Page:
Background: The purpose of this study was to analyze the effects of four weeks of training cessation (TC) on specific endurance performance, resting and postexercise heart rate variability (HRV) and neuromuscular capacities of high-level endurance runners.
Methods: Eighteen endurance runners, 8 men and 10 women (25.5±7.5 years; 166.9±7.6 cm; 54.2±6.9 kg), took part in this study. The 3000 m time trial performance, resting HRV, 5'-5' test, squat and countermovement jumps (SJ and CMJ, respectively) and mean propulsive power in the jump squat exercise relative to body mass (MPP JS REL) were performed pre and immediately following the 4-week TC. The inference based on magnitudes were used to analyze the differences between pre and post values.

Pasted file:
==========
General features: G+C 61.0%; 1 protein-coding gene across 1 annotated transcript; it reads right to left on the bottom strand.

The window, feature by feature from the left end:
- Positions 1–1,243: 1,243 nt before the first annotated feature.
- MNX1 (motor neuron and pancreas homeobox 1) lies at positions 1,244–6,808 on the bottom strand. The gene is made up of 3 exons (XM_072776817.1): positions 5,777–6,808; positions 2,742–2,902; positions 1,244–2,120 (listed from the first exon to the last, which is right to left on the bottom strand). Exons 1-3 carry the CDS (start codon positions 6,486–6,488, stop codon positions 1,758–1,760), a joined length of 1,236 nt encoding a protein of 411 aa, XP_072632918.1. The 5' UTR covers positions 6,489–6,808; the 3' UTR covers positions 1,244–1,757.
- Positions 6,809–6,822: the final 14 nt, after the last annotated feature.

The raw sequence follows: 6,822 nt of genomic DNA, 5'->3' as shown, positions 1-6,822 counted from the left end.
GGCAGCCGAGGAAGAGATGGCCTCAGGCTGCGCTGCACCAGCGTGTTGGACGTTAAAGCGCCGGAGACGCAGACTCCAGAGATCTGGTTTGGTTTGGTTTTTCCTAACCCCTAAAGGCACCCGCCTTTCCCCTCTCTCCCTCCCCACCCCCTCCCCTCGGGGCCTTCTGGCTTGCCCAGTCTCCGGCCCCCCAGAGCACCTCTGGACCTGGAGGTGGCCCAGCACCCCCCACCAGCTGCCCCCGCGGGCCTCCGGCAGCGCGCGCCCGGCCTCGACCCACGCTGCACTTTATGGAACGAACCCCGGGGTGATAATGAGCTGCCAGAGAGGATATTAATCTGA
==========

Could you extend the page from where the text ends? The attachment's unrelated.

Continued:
Results: The time in the 3000 m time-trial was almost certainly higher after TC. A very likely decrease was noticed in the resting HRV Index after the TC period. The differences in all variables analyzed during the 5'-5' test were rated as unclear. No differences were observed in SJ and CMJ comparing the pre and post moments of TC, while the MPP JS REL was very likely improved after the TC period.
Conclusions: The resting HRV accompanied the reductions in the specific endurance performance while the 5'-5' test variables did not. The lack of training stimulus led to improvement in the MPP JS REL, possibly due to the withdrawal of specific endurance training, which strongly concurs with neuromuscular performance.